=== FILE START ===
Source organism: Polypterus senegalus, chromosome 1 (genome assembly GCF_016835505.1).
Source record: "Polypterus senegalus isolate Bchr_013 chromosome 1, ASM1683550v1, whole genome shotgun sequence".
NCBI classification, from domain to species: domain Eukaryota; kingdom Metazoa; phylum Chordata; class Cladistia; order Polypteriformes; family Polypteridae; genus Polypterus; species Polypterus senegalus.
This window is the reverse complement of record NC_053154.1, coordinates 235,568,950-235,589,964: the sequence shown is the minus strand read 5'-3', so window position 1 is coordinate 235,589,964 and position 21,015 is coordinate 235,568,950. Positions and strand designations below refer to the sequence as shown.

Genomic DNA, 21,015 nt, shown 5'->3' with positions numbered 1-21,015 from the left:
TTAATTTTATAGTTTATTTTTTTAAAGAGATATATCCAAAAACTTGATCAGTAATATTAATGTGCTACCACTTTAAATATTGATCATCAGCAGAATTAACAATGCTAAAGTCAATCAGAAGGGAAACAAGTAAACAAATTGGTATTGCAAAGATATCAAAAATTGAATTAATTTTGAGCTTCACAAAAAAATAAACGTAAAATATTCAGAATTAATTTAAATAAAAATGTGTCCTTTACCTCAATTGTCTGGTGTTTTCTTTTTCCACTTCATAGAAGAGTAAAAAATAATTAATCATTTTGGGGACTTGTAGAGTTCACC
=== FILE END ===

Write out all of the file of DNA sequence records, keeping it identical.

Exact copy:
Source organism: Polypterus senegalus, chromosome 1 (genome assembly GCF_016835505.1).
Source record: "Polypterus senegalus isolate Bchr_013 chromosome 1, ASM1683550v1, whole genome shotgun sequence".
NCBI classification, from domain to species: domain Eukaryota; kingdom Metazoa; phylum Chordata; class Cladistia; order Polypteriformes; family Polypteridae; genus Polypterus; species Polypterus senegalus.
This window is the reverse complement of record NC_053154.1, coordinates 235,568,950-235,589,964: the sequence shown is the minus strand read 5'-3', so window position 1 is coordinate 235,589,964 and position 21,015 is coordinate 235,568,950. Positions and strand designations below refer to the sequence as shown.

Genomic DNA, 21,015 nt, shown 5'->3' with positions numbered 1-21,015 from the left:
TTAATTTTATAGTTTATTTTTTTAAAGAGATATATCCAAAAACTTGATCAGTAATATTAATGTGCTACCACTTTAAATATTGATCATCAGCAGAATTAACAATGCTAAAGTCAATCAGAAGGGAAACAAGTAAACAAATTGGTATTGCAAAGATATCAAAAATTGAATTAATTTTGAGCTTCACAAAAAAATAAACGTAAAATATTCAGAATTAATTTAAATAAAAATGTGTCCTTTACCTCAATTGTCTGGTGTTTTCTTTTTCCACTTCATAGAAGAGTAAAAAATAATTAATCATTTTGGGGACTTGTAGAGTTCACC